Fourteenth Sunday in Ordinary Time • Year B

Fr. Ray Dlugos, O.S.A.

Raymond F. Dlugos, O.S.A.
Merrimack College
North Andover, Massachusetts

Ez 2:2-5
Ps 123:1-2, 2, 3-4
2 Cor 12:7-10
Mk 6:1-6

“I will rather boast most gladly of my weaknesses, in order that the power of Christ may dwell with me…for when I am weak, then I am strong.”

It may be hard to hear those words of St. Paul whispered to us beneath the din of fireworks and martial music from our Independence Day celebration which, of course, continues through this Sunday. We have acknowledged and celebrated the strength of our nation, its power, its prosperity, and its freedom. And while we did all of that aware of its problems and difficulties, our focus was on how great we are and how lucky we are to live in this country that has been so richly blessed. We aren’t boasting of its weaknesses as much as we may be tempted to ignore them, and to focus on our strengths. This may be great politics, but it may cause problems for us in terms of faith, spirituality, and salvation. As Paul also says to us in today’s second reading, “My grace is enough for you, for power is made perfect in weakness.” What might we be missing by not allowing the power of Christ to dwell with us in our weakness, the vulnerability we share with all human beings, and the powerlessness that is part and parcel of life in this world?

Last Sunday, we heard of Jesus performing two great healing miracles. In both cases, there was someone who was powerless and desperate, a woman with a hemorrhage that had exhausted her physically, socially, and emotionally but not spiritually. She knew herself to be powerless, to be weak, to be helpless and in that found the faith to reach out and touch his garment. He made it clear to her that it was her faith that saved her, her faith that pulled power out of him so that it could dwell in her and restore her to wholeness. Her faith was born of her powerlessness and weakness and enabled the power of Christ to rest upon her.

The synagogue official Jarius had plenty of resources at his disposal but none of them were any match for his utter powerlessness in the face of a 12-year-old daughter dying. His learning was of no help, his position of prestige was useless, his connections in the community were not up to the task. In fact, he may have risked all of that to trust in the itinerant preacher named Jesus who was not an official part of his system and not necessarily acceptable to others with whom he shared his position in the community. From his powerlessness, not his power, from his weakness, not his strength he begged Jesus to come. His faith wavered, but was restored, and with it his daughter was given back to him. His faith was born of his helplessness, not his strength.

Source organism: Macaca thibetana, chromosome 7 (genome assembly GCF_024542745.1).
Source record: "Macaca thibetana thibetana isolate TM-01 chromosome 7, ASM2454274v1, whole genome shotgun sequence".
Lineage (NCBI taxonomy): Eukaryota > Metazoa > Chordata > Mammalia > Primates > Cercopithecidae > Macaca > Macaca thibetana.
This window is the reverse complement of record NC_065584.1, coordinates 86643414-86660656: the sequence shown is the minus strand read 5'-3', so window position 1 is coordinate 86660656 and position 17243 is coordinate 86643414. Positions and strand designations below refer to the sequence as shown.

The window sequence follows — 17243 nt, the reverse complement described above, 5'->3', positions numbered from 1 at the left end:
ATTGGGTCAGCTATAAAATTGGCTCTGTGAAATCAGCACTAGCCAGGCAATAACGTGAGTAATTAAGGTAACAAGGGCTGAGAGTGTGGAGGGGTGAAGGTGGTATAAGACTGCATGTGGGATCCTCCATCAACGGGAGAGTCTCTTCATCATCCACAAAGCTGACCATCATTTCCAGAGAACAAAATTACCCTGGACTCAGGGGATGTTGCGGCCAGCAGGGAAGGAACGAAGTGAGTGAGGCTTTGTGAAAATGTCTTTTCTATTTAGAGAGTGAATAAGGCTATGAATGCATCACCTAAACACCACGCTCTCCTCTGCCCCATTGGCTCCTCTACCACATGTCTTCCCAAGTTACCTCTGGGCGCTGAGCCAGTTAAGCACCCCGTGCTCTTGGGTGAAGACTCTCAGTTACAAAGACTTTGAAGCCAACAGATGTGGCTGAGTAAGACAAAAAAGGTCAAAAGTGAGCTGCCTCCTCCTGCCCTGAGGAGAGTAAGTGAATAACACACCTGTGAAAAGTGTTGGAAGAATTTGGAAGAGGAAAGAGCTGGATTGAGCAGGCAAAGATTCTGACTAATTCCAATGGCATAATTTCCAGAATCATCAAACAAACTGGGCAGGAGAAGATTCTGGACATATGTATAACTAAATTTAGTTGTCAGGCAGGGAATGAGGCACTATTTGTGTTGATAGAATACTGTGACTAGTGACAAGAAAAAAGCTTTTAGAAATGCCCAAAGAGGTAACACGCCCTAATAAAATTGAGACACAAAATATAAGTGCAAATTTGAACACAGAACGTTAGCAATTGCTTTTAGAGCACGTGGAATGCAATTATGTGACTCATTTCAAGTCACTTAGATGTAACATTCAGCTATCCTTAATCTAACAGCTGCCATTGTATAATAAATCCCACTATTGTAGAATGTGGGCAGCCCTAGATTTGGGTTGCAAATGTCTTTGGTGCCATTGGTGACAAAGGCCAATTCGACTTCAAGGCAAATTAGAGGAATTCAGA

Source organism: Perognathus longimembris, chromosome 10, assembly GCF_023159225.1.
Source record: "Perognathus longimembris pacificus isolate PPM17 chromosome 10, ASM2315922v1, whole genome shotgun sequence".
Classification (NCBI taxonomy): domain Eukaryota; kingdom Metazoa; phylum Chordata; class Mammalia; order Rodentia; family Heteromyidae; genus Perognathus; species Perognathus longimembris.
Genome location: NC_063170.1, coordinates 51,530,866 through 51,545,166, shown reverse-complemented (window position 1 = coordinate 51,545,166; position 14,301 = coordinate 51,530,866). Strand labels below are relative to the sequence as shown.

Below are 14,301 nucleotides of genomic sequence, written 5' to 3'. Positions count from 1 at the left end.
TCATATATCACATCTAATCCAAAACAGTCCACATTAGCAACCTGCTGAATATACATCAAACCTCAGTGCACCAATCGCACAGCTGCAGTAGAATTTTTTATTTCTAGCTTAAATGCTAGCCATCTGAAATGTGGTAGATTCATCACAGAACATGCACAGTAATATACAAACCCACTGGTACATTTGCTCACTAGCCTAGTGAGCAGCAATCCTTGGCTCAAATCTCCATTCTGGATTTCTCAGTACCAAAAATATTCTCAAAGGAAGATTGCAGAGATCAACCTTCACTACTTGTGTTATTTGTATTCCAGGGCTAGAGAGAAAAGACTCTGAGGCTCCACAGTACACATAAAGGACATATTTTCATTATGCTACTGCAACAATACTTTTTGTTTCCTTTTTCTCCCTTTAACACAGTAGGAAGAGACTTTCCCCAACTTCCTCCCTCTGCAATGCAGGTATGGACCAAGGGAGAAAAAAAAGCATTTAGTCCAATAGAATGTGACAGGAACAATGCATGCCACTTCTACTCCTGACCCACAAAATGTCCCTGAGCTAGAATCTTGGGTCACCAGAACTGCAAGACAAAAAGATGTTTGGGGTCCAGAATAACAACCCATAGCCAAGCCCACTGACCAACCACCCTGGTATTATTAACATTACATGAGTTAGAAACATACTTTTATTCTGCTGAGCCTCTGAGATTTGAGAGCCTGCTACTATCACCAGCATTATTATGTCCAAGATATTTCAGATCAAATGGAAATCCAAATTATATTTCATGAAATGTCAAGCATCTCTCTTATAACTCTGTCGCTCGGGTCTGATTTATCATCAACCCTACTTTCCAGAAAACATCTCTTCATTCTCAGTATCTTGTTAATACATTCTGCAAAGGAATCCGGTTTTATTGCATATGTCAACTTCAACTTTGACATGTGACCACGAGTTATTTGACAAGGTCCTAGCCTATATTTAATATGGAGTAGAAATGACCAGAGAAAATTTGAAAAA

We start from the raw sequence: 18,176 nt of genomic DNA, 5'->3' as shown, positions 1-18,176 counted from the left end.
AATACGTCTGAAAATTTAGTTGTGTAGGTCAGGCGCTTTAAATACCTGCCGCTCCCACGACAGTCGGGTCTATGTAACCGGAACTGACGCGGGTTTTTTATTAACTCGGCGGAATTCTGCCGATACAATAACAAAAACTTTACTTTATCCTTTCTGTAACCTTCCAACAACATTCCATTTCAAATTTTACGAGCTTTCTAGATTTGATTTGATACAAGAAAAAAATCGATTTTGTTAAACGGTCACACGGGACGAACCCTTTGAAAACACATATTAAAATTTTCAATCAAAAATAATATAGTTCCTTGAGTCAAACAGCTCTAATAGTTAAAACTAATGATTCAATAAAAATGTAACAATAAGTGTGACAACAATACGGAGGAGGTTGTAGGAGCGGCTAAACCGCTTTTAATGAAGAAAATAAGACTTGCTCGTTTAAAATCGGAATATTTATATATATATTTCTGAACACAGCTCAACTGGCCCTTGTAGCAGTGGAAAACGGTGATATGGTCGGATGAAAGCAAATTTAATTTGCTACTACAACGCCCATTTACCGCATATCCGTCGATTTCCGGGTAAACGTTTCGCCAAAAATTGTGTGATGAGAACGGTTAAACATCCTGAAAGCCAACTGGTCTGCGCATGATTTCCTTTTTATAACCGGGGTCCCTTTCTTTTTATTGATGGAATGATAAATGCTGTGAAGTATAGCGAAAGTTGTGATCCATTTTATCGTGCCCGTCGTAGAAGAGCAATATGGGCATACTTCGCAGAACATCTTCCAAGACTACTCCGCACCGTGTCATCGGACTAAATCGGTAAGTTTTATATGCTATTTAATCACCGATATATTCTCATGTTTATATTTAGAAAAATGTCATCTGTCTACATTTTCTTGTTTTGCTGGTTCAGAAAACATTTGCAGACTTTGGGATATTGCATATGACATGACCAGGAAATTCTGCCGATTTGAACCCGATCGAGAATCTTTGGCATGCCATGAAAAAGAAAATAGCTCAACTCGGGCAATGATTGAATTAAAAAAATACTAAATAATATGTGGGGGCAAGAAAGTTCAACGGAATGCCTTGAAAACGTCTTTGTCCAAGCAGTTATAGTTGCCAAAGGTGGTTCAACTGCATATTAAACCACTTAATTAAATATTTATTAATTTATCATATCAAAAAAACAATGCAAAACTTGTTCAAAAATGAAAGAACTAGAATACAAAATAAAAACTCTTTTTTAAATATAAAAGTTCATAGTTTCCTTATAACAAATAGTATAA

Today’s Gospel shows us Jesus encountering a very different situation. He comes back to the place where he was raised and does what he has done everywhere else. He teaches in their synagogue and astonishes them, speaking with authority and not like the scribes they were used to hearing. But somehow their astonishment turns to offense at him: “Who does he think he is?” “We know him and he is just like us.” And he was unable to perform any mighty deed there because of their lack of faith which amazed him. Unlike the woman with the hemorrhage and Jairus the synagogue official, they could not and would not boast of their weakness and so he could not dwell in them. And so faith was not born for them as they could not see the need to humble themselves before someone they knew was just like them.

The first reading from Ezekiel introduces us to the reality of prophets, people called to speak and proclaim God’s word. I can’t imagine that anyone in their right mind would aspire to be a prophet. And that’s okay because being a prophet is a job for which one is chosen by God and not one we can choose for ourselves. Most were very aware of the awesome responsibility being given to them, all seemed to know that what God would say through them would not usually be well-received and that they would suffer for it and they often did. Prophets do get a unique experience of the awesome transcendent power of God and feel rather than know that it is something beyond our ability to comprehend and that simply means that they will not be able to convince or make us understand how small we are in comparison and how loved we are despite our smallness. Prophets tend to be very aware of their powerlessness in the face of the power of the God who has called them and invited them to surrender their strength so that God’s power can be made perfect in them. Prophets bring hard news, call us back to obedience to God when we have become enamored with our own smarts and ingenuity, our strength and power. Indeed, prophets tend to point out our weakness and powerlessness and invite us to allow that to be where God’s power saves us, and that is never a popular message.

And so as we bring our celebration of Independence Day to a close, might there be prophets in our midst, doing what prophets are called to do, reminding that by ourselves we are not all that, that our success, achievement, dominance, prosperity, and wealth as a nation and as individuals will never be enough to make us whole. For that we need to boast instead of our powerlessness so that the power of Christ can dwell with us.